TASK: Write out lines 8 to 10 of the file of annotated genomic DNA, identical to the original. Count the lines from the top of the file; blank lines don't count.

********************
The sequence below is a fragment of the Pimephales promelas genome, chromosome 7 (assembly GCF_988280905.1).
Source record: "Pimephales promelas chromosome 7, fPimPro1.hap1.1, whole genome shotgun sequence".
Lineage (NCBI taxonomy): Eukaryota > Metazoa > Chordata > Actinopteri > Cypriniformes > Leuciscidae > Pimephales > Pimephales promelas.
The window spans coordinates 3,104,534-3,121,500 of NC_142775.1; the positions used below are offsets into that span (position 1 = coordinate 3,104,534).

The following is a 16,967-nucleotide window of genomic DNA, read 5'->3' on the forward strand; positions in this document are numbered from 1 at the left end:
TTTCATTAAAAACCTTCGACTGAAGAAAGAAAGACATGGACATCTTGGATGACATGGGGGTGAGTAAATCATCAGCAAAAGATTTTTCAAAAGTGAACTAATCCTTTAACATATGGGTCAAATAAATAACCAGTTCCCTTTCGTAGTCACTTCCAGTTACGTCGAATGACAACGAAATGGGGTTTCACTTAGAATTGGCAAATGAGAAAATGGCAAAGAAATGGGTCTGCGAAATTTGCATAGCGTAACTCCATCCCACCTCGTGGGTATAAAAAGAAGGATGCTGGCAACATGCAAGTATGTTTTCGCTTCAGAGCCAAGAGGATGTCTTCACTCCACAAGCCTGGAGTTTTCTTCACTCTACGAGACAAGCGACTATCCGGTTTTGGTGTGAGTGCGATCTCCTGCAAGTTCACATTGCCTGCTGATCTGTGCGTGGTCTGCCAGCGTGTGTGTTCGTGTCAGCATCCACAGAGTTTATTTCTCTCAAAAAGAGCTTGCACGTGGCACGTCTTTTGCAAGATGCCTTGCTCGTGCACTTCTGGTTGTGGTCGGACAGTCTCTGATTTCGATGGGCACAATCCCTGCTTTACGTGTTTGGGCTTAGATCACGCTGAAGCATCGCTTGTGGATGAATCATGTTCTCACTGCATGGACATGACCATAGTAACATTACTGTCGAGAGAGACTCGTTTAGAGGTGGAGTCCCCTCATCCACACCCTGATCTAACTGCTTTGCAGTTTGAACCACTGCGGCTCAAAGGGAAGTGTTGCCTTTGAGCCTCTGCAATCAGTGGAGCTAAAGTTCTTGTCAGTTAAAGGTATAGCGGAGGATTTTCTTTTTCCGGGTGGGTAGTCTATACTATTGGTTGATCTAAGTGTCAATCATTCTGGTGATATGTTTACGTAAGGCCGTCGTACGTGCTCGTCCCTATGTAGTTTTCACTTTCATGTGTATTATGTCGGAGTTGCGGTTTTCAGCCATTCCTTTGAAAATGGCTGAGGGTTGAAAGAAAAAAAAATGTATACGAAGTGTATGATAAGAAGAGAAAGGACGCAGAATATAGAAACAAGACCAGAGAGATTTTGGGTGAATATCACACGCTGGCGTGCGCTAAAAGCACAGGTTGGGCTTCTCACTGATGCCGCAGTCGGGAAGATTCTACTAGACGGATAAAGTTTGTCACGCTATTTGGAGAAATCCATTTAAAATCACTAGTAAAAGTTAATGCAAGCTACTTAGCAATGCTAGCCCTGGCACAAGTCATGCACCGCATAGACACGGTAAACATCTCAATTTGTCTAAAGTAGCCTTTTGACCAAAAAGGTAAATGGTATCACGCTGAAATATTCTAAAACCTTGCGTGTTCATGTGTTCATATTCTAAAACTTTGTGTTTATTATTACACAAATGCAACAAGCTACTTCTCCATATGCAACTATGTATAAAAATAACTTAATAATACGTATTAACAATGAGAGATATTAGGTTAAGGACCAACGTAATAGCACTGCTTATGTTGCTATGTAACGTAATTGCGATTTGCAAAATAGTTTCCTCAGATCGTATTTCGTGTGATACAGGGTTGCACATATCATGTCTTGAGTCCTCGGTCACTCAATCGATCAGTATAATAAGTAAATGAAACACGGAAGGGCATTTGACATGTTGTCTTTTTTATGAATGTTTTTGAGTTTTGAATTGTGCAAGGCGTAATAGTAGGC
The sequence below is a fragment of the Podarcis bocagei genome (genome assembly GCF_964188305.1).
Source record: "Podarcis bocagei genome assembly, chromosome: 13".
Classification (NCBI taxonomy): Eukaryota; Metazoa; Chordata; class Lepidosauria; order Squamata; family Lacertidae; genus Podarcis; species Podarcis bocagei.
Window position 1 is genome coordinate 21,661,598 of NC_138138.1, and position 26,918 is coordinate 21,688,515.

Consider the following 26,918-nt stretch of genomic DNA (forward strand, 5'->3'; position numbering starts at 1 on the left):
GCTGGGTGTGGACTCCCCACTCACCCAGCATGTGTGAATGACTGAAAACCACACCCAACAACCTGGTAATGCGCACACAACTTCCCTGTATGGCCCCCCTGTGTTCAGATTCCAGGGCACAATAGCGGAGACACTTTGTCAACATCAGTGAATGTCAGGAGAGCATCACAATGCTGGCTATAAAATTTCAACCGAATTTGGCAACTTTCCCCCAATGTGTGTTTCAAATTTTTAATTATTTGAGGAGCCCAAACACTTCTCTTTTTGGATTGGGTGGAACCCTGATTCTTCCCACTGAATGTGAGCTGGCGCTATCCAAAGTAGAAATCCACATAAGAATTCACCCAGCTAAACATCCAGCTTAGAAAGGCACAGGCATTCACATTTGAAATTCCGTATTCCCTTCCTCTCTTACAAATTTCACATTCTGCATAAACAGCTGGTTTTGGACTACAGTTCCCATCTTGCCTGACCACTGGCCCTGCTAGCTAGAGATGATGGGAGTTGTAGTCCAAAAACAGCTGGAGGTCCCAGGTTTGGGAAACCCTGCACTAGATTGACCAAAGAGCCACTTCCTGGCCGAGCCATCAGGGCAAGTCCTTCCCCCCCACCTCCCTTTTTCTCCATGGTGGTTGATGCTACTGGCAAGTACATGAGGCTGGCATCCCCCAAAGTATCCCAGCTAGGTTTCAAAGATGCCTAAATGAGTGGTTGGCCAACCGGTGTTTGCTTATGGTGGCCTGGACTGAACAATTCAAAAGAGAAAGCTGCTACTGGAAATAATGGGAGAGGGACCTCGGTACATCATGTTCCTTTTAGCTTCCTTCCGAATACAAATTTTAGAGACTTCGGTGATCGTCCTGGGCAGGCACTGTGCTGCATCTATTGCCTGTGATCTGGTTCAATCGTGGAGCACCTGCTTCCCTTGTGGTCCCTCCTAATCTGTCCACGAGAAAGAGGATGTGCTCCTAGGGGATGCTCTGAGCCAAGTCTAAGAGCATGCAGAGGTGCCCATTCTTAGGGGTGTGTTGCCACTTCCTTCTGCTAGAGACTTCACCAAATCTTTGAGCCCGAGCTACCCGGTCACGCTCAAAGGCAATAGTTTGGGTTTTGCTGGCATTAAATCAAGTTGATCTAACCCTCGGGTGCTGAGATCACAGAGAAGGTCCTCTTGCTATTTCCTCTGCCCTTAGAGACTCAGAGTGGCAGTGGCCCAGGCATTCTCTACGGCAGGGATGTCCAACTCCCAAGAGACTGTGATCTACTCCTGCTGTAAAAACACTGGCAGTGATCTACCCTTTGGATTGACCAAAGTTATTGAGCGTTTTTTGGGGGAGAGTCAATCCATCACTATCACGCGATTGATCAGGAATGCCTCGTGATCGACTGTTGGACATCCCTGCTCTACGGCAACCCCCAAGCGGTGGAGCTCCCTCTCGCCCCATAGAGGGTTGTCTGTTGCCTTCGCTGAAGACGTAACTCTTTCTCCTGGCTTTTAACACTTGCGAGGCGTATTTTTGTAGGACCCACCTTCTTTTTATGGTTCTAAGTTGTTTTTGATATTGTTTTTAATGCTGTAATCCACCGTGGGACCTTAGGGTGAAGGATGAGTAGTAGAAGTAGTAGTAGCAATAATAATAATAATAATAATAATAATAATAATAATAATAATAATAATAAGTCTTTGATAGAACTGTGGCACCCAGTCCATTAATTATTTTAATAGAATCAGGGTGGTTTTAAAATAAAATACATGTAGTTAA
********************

Source record: "Podarcis bocagei genome assembly, chromosome: 13".
Classification (NCBI taxonomy): Eukaryota; Metazoa; Chordata; class Lepidosauria; order Squamata; family Lacertidae; genus Podarcis; species Podarcis bocagei.
Window position 1 is genome coordinate 21,661,598 of NC_138138.1, and position 26,918 is coordinate 21,688,515.